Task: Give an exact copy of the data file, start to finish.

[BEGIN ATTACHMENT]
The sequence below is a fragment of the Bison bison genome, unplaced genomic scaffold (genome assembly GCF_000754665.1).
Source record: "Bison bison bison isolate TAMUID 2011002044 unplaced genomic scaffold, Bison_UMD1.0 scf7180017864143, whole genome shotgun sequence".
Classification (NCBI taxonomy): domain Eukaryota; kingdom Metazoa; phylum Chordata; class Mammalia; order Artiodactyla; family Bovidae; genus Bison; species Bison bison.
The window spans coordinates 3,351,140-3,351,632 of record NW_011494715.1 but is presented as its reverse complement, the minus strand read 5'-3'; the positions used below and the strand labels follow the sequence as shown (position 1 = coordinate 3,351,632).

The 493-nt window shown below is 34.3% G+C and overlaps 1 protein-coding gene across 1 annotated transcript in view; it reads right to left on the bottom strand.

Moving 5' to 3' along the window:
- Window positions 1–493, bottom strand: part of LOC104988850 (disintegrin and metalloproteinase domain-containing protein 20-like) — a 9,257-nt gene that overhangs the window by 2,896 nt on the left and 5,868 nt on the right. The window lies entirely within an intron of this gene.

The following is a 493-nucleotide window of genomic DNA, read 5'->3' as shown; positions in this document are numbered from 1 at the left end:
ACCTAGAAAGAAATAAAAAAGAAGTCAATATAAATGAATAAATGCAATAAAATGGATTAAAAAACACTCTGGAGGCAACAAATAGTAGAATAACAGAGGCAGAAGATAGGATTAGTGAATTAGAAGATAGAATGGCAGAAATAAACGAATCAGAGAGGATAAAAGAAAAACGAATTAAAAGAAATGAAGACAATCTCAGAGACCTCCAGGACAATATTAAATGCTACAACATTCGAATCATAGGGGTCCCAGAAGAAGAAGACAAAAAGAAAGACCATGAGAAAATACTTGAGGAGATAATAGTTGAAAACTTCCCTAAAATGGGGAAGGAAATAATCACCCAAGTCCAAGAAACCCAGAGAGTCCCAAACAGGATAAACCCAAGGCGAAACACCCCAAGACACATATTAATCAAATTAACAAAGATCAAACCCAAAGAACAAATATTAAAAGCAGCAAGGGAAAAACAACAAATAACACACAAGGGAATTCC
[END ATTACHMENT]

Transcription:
The sequence below is a fragment of the Bison bison genome, unplaced genomic scaffold (genome assembly GCF_000754665.1).
Source record: "Bison bison bison isolate TAMUID 2011002044 unplaced genomic scaffold, Bison_UMD1.0 scf7180017864143, whole genome shotgun sequence".
Classification (NCBI taxonomy): domain Eukaryota; kingdom Metazoa; phylum Chordata; class Mammalia; order Artiodactyla; family Bovidae; genus Bison; species Bison bison.
The window spans coordinates 3,351,140-3,351,632 of record NW_011494715.1 but is presented as its reverse complement, the minus strand read 5'-3'; the positions used below and the strand labels follow the sequence as shown (position 1 = coordinate 3,351,632).

The 493-nt window shown below is 34.3% G+C and overlaps 1 protein-coding gene across 1 annotated transcript in view; it reads right to left on the bottom strand.

Moving 5' to 3' along the window:
- Window positions 1–493, bottom strand: part of LOC104988850 (disintegrin and metalloproteinase domain-containing protein 20-like) — a 9,257-nt gene that overhangs the window by 2,896 nt on the left and 5,868 nt on the right. The window lies entirely within an intron of this gene.

The following is a 493-nucleotide window of genomic DNA, read 5'->3' as shown; positions in this document are numbered from 1 at the left end:
ACCTAGAAAGAAATAAAAAAGAAGTCAATATAAATGAATAAATGCAATAAAATGGATTAAAAAACACTCTGGAGGCAACAAATAGTAGAATAACAGAGGCAGAAGATAGGATTAGTGAATTAGAAGATAGAATGGCAGAAATAAACGAATCAGAGAGGATAAAAGAAAAACGAATTAAAAGAAATGAAGACAATCTCAGAGACCTCCAGGACAATATTAAATGCTACAACATTCGAATCATAGGGGTCCCAGAAGAAGAAGACAAAAAGAAAGACCATGAGAAAATACTTGAGGAGATAATAGTTGAAAACTTCCCTAAAATGGGGAAGGAAATAATCACCCAAGTCCAAGAAACCCAGAGAGTCCCAAACAGGATAAACCCAAGGCGAAACACCCCAAGACACATATTAATCAAATTAACAAAGATCAAACCCAAAGAACAAATATTAAAAGCAGCAAGGGAAAAACAACAAATAACACACAAGGGAATTCC